Digital Life

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Should you buy an iPhone 5?

Apple's new iPhone is improved in some key performance areas.

QUEUES of iPhone fans will form at Apple Stores and telco shops across the country, for tomorrow the iPhone 5 bursts upon the Australian scene.

I have owned every model of iPhone and stand accused of bias, but my journey with them has been one of discovery, satisfaction and connection. I expect that to continue with iPhone 5.

Apple's achievement, beyond the innovation, beauty and quality of its hardware, has been to create a digital ecosystem, safely and easily integrating hardware, software and, via iCloud, the internet - the whole box and dice of connection, community, work and play in this evolving digital world.

It differentiates Apple from its rivals, and the iPhone 5 is different, too. So, should you invest $799 or more in an iPhone 5? Let's look at some of its features and differences.

Is the screen better?

Yes, much. It's four-inch diagonal is half an inch bigger than the screens of all previous iPhones, but no wider, retaining its comfort in even small hands. Thus, it has significantly more screen acreage, valuable given that smartphones are now more often used for data than voice calls. So, more room for gamers and easier pecking with fingers on app pages.


The resolution is 1136 pixels by 640 pixels on an aspect ratio of 16:9, just like the latest high-definition television screens.

Does bigger mean lumpier?

Quite the reverse. At 112 grams, iPhone 5 is 20 per cent lighter than the 4S and, at 7.6 millimetres, 18 per cent thinner, partly because the multi-touch layer has been integrated with the actual screen film. Other smartphones apply the touch layer above the screen film, adding bulk. Colours are brilliant, with 44 per cent more colour saturation than the 4S.

The aluminium body is finished by high-speed diamond burnishers and anodised to match the handset's main colour: black or white. Corning's tough Gorilla Glass protects the screen.

Will your current library of apps run on iPhone 5?

Yes. Some have been modified but those still in 3.5-inch mode will work on the new iOS 6 operating system in ''letterbox mode'', that is, with black bars filling in the space the app does not fill.

Is it compatible with Australian 4G?

Yes. iPhone 5's radio handles more frequencies, including the 1800-megahertz band used by Telstra, Optus and Virgin Mobile for 4G LTE. The 4S's 4G ran on the 700MHz band, used in the US. Next year, apparently, these lower frequencies, used at present by television news units, will be offered to telcos for network expansion.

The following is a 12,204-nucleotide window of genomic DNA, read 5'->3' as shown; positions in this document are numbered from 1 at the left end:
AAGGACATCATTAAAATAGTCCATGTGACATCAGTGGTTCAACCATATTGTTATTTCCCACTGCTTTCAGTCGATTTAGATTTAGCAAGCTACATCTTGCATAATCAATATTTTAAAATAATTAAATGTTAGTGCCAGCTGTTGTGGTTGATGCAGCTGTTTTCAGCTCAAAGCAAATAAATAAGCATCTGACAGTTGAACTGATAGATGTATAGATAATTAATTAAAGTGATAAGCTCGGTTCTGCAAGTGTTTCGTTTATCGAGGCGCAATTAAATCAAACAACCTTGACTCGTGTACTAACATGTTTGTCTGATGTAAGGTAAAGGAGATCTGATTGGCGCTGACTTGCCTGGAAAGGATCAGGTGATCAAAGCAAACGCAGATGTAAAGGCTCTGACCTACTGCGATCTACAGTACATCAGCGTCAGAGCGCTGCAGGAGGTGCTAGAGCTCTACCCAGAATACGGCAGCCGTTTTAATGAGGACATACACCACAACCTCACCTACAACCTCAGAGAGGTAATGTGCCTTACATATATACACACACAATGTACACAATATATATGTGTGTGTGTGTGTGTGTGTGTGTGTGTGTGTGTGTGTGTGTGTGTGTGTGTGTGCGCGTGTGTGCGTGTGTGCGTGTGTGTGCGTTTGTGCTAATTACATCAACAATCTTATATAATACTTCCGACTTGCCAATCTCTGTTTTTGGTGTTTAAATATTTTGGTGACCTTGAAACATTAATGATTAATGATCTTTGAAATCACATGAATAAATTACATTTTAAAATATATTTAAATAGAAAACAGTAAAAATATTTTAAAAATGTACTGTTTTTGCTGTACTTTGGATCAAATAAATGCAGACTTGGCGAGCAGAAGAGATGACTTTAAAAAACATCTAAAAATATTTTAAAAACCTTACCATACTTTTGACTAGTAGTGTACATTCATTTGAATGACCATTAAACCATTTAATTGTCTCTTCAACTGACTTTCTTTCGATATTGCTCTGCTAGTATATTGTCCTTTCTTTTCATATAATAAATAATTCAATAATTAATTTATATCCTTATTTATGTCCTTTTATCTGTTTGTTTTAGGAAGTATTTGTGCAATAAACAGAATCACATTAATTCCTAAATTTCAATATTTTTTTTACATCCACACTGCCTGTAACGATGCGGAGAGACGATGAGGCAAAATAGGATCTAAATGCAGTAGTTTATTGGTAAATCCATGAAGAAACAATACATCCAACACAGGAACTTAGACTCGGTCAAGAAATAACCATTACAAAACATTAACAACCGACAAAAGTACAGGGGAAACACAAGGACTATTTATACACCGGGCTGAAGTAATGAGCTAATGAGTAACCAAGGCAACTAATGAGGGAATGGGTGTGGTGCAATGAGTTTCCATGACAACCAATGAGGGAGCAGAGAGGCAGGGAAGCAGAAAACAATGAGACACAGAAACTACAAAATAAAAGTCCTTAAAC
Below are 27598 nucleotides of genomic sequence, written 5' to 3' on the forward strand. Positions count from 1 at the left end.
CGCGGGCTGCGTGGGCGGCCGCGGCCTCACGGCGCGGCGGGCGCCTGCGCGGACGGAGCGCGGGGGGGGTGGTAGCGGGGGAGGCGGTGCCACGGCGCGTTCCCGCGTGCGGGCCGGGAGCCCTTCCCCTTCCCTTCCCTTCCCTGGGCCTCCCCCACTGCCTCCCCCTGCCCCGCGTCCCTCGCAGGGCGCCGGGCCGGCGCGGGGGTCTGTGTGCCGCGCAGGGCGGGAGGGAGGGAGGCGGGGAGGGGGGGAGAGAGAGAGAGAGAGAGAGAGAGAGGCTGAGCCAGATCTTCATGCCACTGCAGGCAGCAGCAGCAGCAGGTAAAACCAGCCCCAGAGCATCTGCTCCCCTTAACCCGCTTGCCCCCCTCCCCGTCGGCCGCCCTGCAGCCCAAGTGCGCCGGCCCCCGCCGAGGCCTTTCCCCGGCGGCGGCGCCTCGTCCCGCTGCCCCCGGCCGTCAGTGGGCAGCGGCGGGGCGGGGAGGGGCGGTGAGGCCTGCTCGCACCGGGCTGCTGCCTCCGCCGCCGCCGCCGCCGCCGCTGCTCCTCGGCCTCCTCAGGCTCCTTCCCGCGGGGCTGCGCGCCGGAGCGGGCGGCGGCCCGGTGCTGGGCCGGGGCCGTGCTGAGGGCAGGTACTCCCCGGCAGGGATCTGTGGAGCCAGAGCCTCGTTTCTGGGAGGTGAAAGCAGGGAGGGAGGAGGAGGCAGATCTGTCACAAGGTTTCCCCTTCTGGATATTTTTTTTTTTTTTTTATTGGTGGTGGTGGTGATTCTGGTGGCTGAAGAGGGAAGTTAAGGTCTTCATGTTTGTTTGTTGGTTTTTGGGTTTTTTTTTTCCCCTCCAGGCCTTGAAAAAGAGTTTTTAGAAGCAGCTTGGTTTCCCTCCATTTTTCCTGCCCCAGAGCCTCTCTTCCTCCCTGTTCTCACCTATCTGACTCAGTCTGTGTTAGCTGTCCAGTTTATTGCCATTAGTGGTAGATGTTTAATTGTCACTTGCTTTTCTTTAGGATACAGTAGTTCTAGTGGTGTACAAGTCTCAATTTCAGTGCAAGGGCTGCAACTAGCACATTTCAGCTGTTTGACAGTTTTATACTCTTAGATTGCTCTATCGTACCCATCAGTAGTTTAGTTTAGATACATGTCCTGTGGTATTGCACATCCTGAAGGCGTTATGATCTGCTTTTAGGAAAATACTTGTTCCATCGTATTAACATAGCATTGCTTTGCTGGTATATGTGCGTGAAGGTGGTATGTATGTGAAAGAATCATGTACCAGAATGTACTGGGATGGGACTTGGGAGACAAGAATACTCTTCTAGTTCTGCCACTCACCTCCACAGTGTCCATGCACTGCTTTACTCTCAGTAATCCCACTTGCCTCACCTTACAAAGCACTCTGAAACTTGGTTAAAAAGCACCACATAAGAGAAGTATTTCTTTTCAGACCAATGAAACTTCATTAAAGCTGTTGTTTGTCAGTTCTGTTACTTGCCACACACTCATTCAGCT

LTE can shift data at 100 megabits a second but in practice gives about 40Mbps - faster than many current desktop ADSL connections. The single radio chip in the iPhone 5 now handles seven technologies, with HSDPA+, DC-HSDPA and LTE now added to the GPRS, EDGE, EV-DO and HSPA run by iPhone 4S.

Better cameras?

Yes. The main camera has an eight-megapixel sensor with 3264-pixel by 2448-pixel resolution and a five-element f2.4 lens. Low-light performance is improved, as is colour rendition. The system produces full 1080p high-definition video. The five-megapixel front camera used for FaceTime video chat has 720p support. Sapphire crystal screens protect both lenses. With the new iOS 6 operating system, FaceTime now works over 3G cellular networks.

There's a new connector?

Apple has gone digital. The new connector, dubbed Lightning, is tiny and looks a bit like the high-speed Thunderbolt connector that has replaced FireWire in the latest MacBooks. The Lightning has eight pins either side and does not care which way up you insert it. But Apple will sell you an adapter so you may still use all those 30-pin-plug cables you acquired for your old iPhones, iPods and iPads. The USB input to the power brick is unchanged, as is the brick itself.

Is the iPhone 5 faster?

Yes. Though it is 22 per cent smaller than the A5 processor in the iPhone 4S, the A6 chip designed by Apple for iPhone 5 is twice as fast.

And battery life?

Much better. Apple claims eight hours for talking or browsing on 3G and 4G, 10 hours for wi-fi browsing or video viewing, 40 hours for music and 225 hours on standby.

But not yet for NFC: Judicious leaks from the Apple mothership, maybe, or careless talk by Asian suppliers sharpened speculation in the lead-up to the launch. But the rumour-mongers missed on NFC (near-field communication) giving tap-and-go payments capability. It is not in iPhone 5 - yet . NFC is still developing and Apple is known to care more about getting stuff nailed down and right than about being first.

Both iPhone 4 and 4S will still be sold, at reduced prices.